- The Washington Times - Monday, February 7, 2005

JACKSONVILLE, Fla. — Everything went exactly according to plan — from millions of sensibilities being safeguarded by the NFL’s good-taste gestapo to the New England Patriots celebrating yet another Lombardi Trophy.

For those who dozed off during the NFL’s version of a hip halftime show, New England pulled away in the fourth quarter, the Philadelphia Eagles provided a thrust of intrigue as garbage time loomed large, and the Patriots, in a sight that’s all too familiar, whooped it up late into the night.

Fresh off a stint in his very own hyperbaric chamber, the Monday Morning Quarterback averts his eyes from GoDaddy.com just long enough to acknowledge a modern NFL dynasty.

Q: Just one question matters: Where do the Patriots stack up among the all-time greats?

A: There was no dominance last night, no authoritative thumping as there was in the AFC playoffs. But New England has a tremendous ability to make the plays it needs to make to come up big. You won’t remember MVP Deion Branch the way you will Dallas’ Michael Irvin. Linebacker Tedy Bruschi won’t harken any memories of Pittsburgh’s Jack Lambert. The Patriots might go down as the greatest group of overachievers of all time — a fantastic testament to the power of resilience and teamwork.

Q: Break it down. What did the game turn on?

A: The Patriots’ ability to keep bringing it offensively, to convert in crucial situations on offense and to come up with the big play on defense. Rarely does the group run out of gas. Rarely does it drive to the doorstep and not convert. Rarely does a fourth quarter go by without the key stops. The Patriots have the maturity and confidence to stay alert in the most important situations and come through.

Q: Who scripted Philadelphia’s two-minute drill? The Eagles wasted more time than a seventh-grader with a social studies project due.

A: The Eagles took that stretch far too lightly. It’s impressive any time a team can handle its nerves in the clutch and not make big mistakes, but Philadelphia needed to play with more urgency. Andy Reid, who just seemed to gain the slippery good graces of Philly’s fans, will hear about that for a long time.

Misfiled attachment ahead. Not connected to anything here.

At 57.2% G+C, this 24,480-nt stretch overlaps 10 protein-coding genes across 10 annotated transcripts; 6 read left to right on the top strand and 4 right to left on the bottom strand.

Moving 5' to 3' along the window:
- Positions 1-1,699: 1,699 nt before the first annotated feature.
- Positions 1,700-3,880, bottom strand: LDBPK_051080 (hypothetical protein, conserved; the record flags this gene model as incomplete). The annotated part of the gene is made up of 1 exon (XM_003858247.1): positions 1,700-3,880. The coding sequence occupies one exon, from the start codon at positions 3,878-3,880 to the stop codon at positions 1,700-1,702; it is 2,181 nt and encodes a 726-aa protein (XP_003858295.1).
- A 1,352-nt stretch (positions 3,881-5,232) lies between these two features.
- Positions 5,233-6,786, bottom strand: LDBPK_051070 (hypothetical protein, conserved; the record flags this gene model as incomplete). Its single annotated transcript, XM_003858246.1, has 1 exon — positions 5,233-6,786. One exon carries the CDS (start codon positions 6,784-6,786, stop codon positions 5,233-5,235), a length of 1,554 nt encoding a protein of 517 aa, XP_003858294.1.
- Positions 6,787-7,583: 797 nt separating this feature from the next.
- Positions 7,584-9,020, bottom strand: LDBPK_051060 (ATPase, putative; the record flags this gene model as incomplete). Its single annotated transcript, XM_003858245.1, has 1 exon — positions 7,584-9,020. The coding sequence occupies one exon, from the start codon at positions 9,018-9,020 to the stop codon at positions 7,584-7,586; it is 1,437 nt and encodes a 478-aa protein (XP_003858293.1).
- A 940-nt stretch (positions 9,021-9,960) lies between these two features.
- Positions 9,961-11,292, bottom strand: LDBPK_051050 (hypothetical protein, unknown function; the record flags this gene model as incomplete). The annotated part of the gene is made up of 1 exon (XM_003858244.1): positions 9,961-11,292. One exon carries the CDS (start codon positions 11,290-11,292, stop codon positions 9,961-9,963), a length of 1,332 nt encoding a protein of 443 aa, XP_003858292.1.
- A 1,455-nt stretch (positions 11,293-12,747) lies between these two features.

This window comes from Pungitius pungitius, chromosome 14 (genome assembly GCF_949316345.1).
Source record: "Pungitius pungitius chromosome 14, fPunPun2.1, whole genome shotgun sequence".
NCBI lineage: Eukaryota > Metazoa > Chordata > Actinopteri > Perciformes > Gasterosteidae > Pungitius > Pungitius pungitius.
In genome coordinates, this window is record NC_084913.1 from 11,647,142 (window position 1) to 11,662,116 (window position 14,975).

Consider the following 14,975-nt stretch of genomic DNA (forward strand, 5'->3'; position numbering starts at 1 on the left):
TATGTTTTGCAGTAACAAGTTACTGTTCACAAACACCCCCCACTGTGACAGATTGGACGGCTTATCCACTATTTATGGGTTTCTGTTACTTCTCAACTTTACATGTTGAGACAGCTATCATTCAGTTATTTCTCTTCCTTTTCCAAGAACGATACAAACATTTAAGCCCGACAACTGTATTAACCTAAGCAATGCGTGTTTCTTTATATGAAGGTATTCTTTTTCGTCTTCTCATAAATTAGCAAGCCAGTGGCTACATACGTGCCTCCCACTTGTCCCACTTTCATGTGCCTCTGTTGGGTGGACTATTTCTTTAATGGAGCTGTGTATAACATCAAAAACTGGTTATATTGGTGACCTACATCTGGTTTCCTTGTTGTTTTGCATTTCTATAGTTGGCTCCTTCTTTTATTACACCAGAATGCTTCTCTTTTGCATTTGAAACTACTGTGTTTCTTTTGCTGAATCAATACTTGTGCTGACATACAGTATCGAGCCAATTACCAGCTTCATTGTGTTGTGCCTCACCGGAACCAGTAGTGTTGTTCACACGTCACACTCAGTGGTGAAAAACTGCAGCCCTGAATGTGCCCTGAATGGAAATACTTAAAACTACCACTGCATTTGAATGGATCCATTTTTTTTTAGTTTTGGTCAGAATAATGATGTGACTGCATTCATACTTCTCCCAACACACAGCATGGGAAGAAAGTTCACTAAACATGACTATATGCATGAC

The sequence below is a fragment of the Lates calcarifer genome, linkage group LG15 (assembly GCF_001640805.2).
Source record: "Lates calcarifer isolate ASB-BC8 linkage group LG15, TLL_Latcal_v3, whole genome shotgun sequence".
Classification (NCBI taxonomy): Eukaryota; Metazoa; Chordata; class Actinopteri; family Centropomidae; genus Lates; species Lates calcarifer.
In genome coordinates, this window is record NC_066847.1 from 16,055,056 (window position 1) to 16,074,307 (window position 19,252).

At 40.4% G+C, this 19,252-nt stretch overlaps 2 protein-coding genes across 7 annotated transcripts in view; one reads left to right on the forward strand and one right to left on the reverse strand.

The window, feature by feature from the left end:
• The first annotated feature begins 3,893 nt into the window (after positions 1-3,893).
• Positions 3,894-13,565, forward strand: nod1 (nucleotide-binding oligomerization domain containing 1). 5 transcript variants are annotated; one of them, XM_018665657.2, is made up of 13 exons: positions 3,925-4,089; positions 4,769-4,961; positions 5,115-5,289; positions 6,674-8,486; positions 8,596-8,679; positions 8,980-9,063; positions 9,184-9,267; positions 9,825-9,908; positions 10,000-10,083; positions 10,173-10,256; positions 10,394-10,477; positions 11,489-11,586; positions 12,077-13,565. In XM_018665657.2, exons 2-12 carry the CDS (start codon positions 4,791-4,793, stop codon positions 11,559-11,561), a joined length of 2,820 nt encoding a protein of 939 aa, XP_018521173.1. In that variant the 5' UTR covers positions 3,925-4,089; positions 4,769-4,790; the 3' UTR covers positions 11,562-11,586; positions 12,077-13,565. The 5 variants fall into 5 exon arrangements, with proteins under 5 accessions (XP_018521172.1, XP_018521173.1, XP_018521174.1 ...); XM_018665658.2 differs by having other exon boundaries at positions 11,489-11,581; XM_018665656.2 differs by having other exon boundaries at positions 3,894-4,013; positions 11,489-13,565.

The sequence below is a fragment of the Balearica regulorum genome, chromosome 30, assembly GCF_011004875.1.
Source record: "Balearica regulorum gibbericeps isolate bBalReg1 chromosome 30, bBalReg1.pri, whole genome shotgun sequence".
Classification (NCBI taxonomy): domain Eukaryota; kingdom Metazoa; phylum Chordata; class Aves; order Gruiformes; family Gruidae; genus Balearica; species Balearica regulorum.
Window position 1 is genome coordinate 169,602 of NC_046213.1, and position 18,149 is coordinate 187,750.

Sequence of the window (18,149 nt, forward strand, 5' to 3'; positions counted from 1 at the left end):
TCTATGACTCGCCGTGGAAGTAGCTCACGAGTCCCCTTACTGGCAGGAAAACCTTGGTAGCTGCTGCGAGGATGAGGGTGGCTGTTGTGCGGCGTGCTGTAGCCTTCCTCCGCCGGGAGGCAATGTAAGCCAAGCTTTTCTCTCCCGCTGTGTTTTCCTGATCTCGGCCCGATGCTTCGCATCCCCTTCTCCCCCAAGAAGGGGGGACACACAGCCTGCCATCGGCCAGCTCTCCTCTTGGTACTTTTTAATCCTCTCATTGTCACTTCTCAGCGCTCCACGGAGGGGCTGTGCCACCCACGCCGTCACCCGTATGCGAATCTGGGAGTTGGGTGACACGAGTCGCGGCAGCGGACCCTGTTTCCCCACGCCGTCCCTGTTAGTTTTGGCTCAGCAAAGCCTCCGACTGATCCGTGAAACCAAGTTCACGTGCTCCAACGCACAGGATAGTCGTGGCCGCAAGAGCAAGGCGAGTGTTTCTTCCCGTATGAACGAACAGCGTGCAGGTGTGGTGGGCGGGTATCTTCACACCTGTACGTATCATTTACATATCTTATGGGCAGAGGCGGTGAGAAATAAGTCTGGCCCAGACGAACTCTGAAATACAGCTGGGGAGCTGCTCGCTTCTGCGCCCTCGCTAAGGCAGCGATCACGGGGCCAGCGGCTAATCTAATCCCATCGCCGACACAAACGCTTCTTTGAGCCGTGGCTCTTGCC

Q: Terrell Owens didn’t seem to have any trouble. Did the hyperbaric chamber work?

A: T.O. came to North Florida with quite an array of add-ons. Besides bringing one of the oxygen-rich tanks generally associated with the Neverland Ranch, Owens was accompanied by his massage therapist, ankle surgeon, mortgage broker and lawn guy. His ankle looked fine, and he provided just what Philadelphia hoped — a few big catches and a strategic magnet for New England’s defense.

Q: How did Eagles fans enjoy their long-awaited day in the sun?

A: Green jerseys overtook Alltel in an impressive show of partisan support. Eagles fans have a deserved reputation for boorishness at the Linc, but they were passionate yesterday. They stood much of the game and their cheers drowned out those of the Patriots fans.

Q: Paul McCartney managed to keep his shirt on. Guess that qualifies as an accomplishment. What would Simon say?

A: Sorry if the mental picture from McCartney’s gig was Grampa Simpson getting down and funky. No offense to McCartney, but last night’s halftime show packed all the sex appeal of a Sperry Top-Sider. If the NFL is trying to keep the under-25 crowd from forgoing Xbox at halftime, it fell flat.

Q: On to commercials. What’s GoDaddy.com, and will it get past AOL parental controls?

A: A quick check of the Internet (you wouldn’t expect any less from the Quarterback) revealed that GoDaddy.com is a harmless techie site for domain names and Web hosting, among other services. On a night that otherwise was as conservative as a navy suit, the site’s eye-catching commercial undoubtedly drew a couple kajillion hits from drooling — and subsequently heartbroken — 19-year-old guys.

Q: Any winners on Madison Avenue?

A: It wasn’t a strong night for commercials; corporate America clearly was guarded after last year. Our favorites: Burger King’s nerd reeling in a Big Fish and Pepsi’s Pimp My Ride for the new generation. Honorable mentions go to FedEx’s mock commercial (for intellectuals) and Bud Light’s bad fantasy (for abused husbands).

Q: Boy, was it fun to listen to the media griping all week about gasp 55-degree weather. You guys ever heard of a light jacket?

A: Yes, NFL writers get a bit spoiled from annual pilgrimmages to Super sites like San Diego and Miami. And yes, the moaning probably was a bit overdone. But Jacksonville is no joke after dark this time of year. With the wind blowing and the thermometer dropping last night, we wouldn’t have blamed Sir Paul for playing in a parka.

Q: Have Jacksonville visitors dislodged themselves from their cruise-ship rooms? And is the Super Bowl ever coming back?

A: This city definitely had some trouble playing host to the Big Kahuna of sporting events, with no one quite sure where to hang out and the normal 45-minute drive to the beach at times quadrupled. But if nothing else, Jacksonville will look like Maui next winter when football fans are freezing their keisters off in Detroit. Super Bowl sites can be — and will be — worse.

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